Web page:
So I just finished the book Affluenza all about our culture's preoccupation with money and possessions. Right now I must confess I am afflicted with travelenza, my preoccupation with how we are going to possibly travel to all the places we want to go over the next 2 years and how we will afford to do that.
It's a good thing that we ended up in Morocco instead of Senegal for so many reasons. But especially from a travel standpoint it's fantastic. It's just a ferry ride over to Europe, but we're still in Africa. It's a bigger tourist destination so we can catch flights out of several airports in Morocco and compare prices, travel times etc. rather than having to take a 20 hour camel trek to our nearest, dearest and only airport. In other words, we have alot of travel options because of our geographic location. We didn't particularly move to Africa to see Europe, we did alot of Europe when we lived in Germany. And don't get me wrong we LOVE Europe, we just thought we'd travel to lots of countries within Africa. What we didn't know when we moved here is travel within Africa is extremely expensive. And what we have also learned since moving here is lots of African travel destinations are not good summer destinations. Egypt, Rwanda and the Moroccan sand dunes are being shelved for cooler weather. So for now we can head to those European destinations that we haven't made it to. And I have to say living in rustic Africa makes travelling to elegant Europe an even sweeter experience. I didn't even know that was possible!
We're lucky that this is our second time living overseas. When we lived in Germany the kids were much younger which had great benefits: no school schedule to plan around and not having to pay for airline tickets for your kids under the age of 2. The flip side to that is that our kids don't remember alot of the travelling we did. And we did a ton. So now that we will (as of this school year) have 4 kids in school this academic year, we are bound (and gagged) by the school schedule. (And NO, I will not consider home schooling the kids to alleviate this travel obstacle.) Also, we now of course have 6 airline tickets to pay for, 6 dinners (and if you had any idea how much my kids eat, especially Jade you would be sympathetic to this plight). But the benefits are huge. Our kids now notice everything. They question everything. They comment on everything. And by everything....I really mean EVERYTHING. Lots of times you want nothing more than for them not to be quite so culturally inquisitive because it's absolutely exhausting, especially x 4! Even though it feels like a chore sometimes to satiate their curiosity, this really is why we're living abroad is to enrich their lives in this way. We have had more conversations about Islam, politics, poverty, snot rockets, food stamps, Christianity, Americanisms, nutrition, security, health, wants vs. needs than they would get in any social studies class anywhere! (Especially the snot rockets. Mr. Pachute never covered that in 7th grade social studies. I would have paid alot more attention if he did.) And you know what? Going between Europe and Africa really drives the contrasts home. Women go to the beach topless in Spain, but are swimming in the ocean covered head to toe in Morocco. Church bells and Sunday mass in Europe and the call to prayer and Fridays at mosque in North Africa. Democracy vs. monarchy....the list goes on and on.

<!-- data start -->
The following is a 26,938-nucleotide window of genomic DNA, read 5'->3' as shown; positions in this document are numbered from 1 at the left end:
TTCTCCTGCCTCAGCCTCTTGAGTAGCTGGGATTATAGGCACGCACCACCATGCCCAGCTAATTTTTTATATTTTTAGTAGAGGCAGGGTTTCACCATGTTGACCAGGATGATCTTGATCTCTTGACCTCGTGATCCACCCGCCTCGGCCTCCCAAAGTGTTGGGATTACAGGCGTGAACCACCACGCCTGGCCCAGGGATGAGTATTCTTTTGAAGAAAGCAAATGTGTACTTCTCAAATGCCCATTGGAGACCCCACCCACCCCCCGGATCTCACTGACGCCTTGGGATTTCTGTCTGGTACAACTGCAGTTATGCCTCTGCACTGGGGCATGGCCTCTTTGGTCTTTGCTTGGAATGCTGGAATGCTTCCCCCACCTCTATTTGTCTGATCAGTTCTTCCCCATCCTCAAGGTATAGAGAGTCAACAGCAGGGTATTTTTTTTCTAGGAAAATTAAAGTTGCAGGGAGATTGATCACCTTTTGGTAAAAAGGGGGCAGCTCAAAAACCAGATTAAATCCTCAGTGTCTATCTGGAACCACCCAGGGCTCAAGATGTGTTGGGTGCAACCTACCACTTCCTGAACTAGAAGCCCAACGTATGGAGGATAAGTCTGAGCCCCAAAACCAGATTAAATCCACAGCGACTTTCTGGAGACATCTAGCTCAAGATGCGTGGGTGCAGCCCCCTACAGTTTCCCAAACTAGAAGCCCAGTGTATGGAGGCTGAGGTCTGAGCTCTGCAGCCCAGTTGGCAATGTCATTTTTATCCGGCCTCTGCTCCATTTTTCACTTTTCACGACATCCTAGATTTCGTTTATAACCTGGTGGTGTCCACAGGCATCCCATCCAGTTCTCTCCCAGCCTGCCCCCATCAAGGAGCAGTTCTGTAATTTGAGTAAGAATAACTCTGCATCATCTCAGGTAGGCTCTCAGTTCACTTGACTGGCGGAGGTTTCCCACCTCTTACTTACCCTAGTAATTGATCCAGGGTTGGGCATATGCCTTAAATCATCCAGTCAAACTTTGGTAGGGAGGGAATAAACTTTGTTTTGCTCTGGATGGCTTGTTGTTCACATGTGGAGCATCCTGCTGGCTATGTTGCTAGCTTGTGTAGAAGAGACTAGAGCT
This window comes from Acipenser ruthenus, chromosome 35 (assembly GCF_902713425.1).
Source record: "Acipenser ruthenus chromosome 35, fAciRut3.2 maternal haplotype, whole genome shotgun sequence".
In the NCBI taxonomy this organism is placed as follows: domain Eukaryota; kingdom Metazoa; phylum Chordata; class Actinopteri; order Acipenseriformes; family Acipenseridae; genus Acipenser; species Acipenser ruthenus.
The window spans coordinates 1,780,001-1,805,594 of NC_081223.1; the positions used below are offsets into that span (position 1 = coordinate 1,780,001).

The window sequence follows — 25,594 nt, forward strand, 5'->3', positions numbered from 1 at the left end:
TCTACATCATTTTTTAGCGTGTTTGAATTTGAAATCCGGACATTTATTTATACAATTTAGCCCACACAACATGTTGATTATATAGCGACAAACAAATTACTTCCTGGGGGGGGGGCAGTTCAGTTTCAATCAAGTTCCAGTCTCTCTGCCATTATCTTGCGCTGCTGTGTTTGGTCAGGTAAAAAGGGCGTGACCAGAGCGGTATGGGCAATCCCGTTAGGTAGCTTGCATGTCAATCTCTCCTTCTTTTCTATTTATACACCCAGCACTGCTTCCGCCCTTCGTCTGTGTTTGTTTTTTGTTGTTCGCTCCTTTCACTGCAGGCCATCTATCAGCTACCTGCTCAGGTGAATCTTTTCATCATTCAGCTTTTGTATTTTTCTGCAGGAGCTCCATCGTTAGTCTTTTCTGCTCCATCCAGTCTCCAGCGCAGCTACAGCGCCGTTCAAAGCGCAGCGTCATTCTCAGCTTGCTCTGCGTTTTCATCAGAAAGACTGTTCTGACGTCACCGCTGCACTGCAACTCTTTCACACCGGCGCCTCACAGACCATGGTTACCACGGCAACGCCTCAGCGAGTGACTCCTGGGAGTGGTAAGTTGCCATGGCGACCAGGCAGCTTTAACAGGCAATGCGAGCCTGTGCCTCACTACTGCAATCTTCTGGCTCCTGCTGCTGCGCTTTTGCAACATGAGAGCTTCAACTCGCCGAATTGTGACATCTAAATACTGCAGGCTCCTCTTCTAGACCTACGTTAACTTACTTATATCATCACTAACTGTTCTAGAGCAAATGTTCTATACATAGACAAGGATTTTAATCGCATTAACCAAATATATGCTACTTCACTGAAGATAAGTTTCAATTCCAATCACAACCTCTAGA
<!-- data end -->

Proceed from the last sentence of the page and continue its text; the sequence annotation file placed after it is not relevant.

Okay I don't mean to make this sound like this is a completely selfless endeavor, like I'm the love child of Anthony Bourdain and Mother Theresa or anything. I most certainly am not. If I was I would home school them, have infinite patience and wisdom, a lot more perspective, a book deal, TV show and a pack a day habit. The truth is I LOVE to travel! Love it! Love it! Love it! I have learned far more traveling than I did in grad school ( though I wouldn't tell my professors or children that). I could have saved thousands of dollars bypassing my post graduate education and joining the Peace Corps and moving to Haiti. I was young, driven and academic at the time. What the hell did I know? I definitely didn't know that travel would be the thing to have the biggest influence on my life. Not only would I meet my husband on a trip to Holland, but it would ultimately bring 4 children from across the world to me and make me their mother. Big life changing stuff. And even though those 4 kids bombard me with millions of questions on how the world works, I wouldn't have it any other way (except on the days that I'd love to send them to your house so you can explain Ramadan to them). I hope that they already know that the world connects people from distant lands and makes them friends and that love makes them family. If they don't know it now I'm pretty sure they are going to understand it in two years time. Until then and our return to our Colorado family we're gonna basque in the Travelenza.